Advocacy For Regional Preservation of Heritage for Economical Stability.
by Wiliiam Coulthard / Edited by Ana Bikic Miami Art Reviews.
A region that relies upon tourism needs an entertainment industry. Historical sites are an integral part of this service orientated economy and the degradation and destruction of cultural interests undermines the formula a region has inherited over the decades and centuries. History is the repeated story that entertains, they are the tourist industry‘s product line and without them a region is no different than any other as a destination.
Although Miami Dade has beaches,National Parks and a pool side party image, most of our visitors are children and the retired if we include resident’s families,snow birds and annual holiday trippers. Their interests are based on more traditional pursuits that require a more intellectual approach to entertainment. Beaches and night clubs, gambling and sports are good for some but to attract an audience appreciation for the arts requires having a strong local history that is more appealing to opera lovers and art collectors, who in turn buy apartments and return each year.
Miami Dade County has an immediate or recent history in comparison to European regions but what interests visitors beyond just the pleasure and joy of visiting is to be entertained, educated and have memorable experiences that can be shared with friends upon returning home. Saving local history plays a vital role when tourists return home, they carry with them the stories behind the places they’ve visited. A region’s history actively stimulates intelligent and curious minds, between natural pleasures of parks and beaches to complete the experience of an exciting and fulfilling trip to their friends. The ancient Romans understood this economic formula providing not just arena entertainment but also galleries of archival history to accompany libraries and monuments. Their tourist cities provided the very best in spas and sports but the most successful cities like Pompey and Pila had preserved and prepared more ancient sites to excite a more affluent and studied clientele.
Miami, Miami Beach and the Miami Dade County, as a whole, must be mindful as it expands to what foot print of the past it wipes away. If an iconic house sitting in full view is the cover picture of an old story related to the region’s past with internationally known cultural references; it follows that the home’s destruction would bring strong negative feed back from previous and possible visitors. If a City is seen not to care about it’s heritage then it is seen not to care about it’s visitor’s experience. So why should they return? or talk well to others? Persuading for a location based on others opinions and published experiences, a reputation by region or location should be seen as a regional and residential responsibility for everyone wishing to live in a successful area and enjoy the benefits that come from an active tourist economy.
The history, architecture and intellectual property of local myths and stories that enrich the visitors experience of our region are vital to the tourism industry as a whole, without them Miami would be boring and predictable. Our local history adds variety to regional destination and encourages opportunities for creating new local attractions. Preservation is therefore a vital part, not an after thought, it is at the heart of our very image and if we are seen to not care what is torn down, our ineptness to protect our own interests will be ridiculed internationally. Currently the Coconut Grove Playhouse and the famous Star Island Mansion are up for destruction.
Now is the time to save them, like Miami did with the Daily News / Freedom Tower 12 years ago. Developers and their investors must realize history has unique and has brand name status and that the stories behind the history are an intellectual property that belongs to all the region’s residents, compromising local stories compromises future potential. Destroying history actually limits future development.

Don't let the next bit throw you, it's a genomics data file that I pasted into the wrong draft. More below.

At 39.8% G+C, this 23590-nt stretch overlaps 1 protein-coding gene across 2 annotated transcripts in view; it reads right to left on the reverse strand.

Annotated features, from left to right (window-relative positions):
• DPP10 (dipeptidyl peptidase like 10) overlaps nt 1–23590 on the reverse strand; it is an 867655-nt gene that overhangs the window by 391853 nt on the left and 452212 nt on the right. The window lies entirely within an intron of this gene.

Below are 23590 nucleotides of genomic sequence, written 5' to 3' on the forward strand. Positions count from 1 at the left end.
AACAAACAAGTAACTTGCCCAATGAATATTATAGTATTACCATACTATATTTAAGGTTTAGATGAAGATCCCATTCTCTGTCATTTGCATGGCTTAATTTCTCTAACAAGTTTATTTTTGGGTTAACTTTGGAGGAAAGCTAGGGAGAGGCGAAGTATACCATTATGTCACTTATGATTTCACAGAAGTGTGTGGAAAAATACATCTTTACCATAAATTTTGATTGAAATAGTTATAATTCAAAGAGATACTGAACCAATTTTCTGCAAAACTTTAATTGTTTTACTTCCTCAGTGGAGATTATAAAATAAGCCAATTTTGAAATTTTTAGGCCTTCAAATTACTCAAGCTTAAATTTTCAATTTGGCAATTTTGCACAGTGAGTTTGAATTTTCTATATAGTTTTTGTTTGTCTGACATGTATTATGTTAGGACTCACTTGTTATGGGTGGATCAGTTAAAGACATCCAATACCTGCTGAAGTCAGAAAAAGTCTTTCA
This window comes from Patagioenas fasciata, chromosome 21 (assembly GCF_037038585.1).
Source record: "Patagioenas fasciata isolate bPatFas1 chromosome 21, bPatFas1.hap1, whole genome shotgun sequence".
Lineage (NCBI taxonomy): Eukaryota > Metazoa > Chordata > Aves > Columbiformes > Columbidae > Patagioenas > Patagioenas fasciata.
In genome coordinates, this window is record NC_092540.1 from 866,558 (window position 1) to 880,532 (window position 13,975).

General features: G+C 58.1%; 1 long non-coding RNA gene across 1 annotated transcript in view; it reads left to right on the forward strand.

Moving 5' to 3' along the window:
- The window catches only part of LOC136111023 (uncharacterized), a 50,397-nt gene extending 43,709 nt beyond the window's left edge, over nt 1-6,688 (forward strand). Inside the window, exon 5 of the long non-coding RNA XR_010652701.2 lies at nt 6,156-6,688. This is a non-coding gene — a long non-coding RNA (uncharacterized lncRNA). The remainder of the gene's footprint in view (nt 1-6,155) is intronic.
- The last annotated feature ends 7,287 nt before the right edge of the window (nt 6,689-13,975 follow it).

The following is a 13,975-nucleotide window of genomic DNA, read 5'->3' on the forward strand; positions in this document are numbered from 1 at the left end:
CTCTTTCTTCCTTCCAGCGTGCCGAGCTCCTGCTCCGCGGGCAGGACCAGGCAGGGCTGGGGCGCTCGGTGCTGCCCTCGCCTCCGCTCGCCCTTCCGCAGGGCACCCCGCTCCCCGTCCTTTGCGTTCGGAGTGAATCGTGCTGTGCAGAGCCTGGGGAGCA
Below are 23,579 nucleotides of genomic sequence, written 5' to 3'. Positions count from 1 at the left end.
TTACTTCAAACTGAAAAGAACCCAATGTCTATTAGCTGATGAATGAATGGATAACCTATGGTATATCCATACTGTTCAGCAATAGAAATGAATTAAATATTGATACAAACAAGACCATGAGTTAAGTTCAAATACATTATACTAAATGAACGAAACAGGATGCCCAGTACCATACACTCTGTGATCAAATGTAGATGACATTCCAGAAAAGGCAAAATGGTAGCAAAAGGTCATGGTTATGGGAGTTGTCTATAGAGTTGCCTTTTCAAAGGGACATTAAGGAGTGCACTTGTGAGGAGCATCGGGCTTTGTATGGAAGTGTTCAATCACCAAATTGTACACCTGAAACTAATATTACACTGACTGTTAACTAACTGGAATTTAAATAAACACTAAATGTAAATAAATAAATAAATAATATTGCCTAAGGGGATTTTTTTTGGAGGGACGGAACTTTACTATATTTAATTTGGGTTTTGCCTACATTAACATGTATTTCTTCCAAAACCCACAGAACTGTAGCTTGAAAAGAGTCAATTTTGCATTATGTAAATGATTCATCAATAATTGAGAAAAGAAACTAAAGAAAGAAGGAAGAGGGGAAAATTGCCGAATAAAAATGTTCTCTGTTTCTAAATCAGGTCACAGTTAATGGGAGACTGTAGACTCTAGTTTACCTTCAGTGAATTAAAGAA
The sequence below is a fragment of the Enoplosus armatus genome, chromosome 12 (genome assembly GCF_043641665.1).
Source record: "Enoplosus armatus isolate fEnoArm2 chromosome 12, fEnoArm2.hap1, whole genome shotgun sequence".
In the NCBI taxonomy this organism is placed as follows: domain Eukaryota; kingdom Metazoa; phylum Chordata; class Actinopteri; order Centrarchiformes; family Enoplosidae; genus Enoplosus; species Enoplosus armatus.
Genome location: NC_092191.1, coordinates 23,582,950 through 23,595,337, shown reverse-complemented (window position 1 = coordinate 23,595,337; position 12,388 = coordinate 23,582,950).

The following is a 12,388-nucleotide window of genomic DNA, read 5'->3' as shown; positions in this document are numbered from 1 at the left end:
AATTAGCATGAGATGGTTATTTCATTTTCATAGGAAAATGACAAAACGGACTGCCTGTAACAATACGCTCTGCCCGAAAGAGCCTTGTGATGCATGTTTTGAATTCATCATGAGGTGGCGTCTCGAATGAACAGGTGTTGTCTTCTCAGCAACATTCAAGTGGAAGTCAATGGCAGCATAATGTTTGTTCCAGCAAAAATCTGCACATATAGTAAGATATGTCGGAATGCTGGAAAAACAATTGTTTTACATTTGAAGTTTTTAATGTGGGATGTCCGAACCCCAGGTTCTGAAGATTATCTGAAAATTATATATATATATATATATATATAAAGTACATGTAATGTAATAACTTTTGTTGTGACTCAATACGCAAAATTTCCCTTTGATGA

On Wednesday 27th February 2013, the Dade Heritage Trust heard Commissioner Xavier Suarez, aide J.C. Garrido and architect Richard Heisenbottle, the region’s foremost authority on restoration, call for the raising of the Coconut Grove Playhouse to be avoided, offering a plausible solution. To achieve this Governor Rick Scott needs to be inundated with our concern and appreciation for the old Theater and how it’s return as a working stage would stimulate the cultural attraction of the whole Coconut Grove Arts scene and the business district to the strengths of former years. The theater has a rich history and is well-known as a brand name, it has an iconic image that reflects the Grove’s artistic and expressive heritage which would certainly aid the launching of a new working stage for the region as a whole. Miami now attracts many international events all year-long, any theater with mixed programming appealing to a wider audience and offering facility to host events would be able to partner strongly with the neighborhood hotels and residents’ tastes. Performance could be added for the Arts Festival, Comedy nights throughout the year, film openings, corporate and inspirational presentations, conferences, poetry, dance and music recitals, the list of uses a working stage offers to a community is as long as the imagination and creativity the Theater’s director is given. Now that we know the building itself is restore-able and safe, we need a business plan for a modern working stage. The Grove’s theater was the driving force of it’s identity as a location, returning to this formula is a sound investment. Destroying the Playhouse entirely or just as a facade to another empty arcade would be contrary to our community’s real concerns. Private schools and gated communities in the center of the business district are contrary to civic planning and they do not attract visitors to the shops and hotels. Theaters have served communities as focal points, the stage is the forum for debate and idea, politically theaters are important places for common voice and vibrant expression, from them comes the confidence of community and with out them the silence is joyless. Save the Grove Playhouse, save a piece of history and save a chance for more to be made. Call the Governor and tell him this is important to reopen a working stage for Coconut Grove.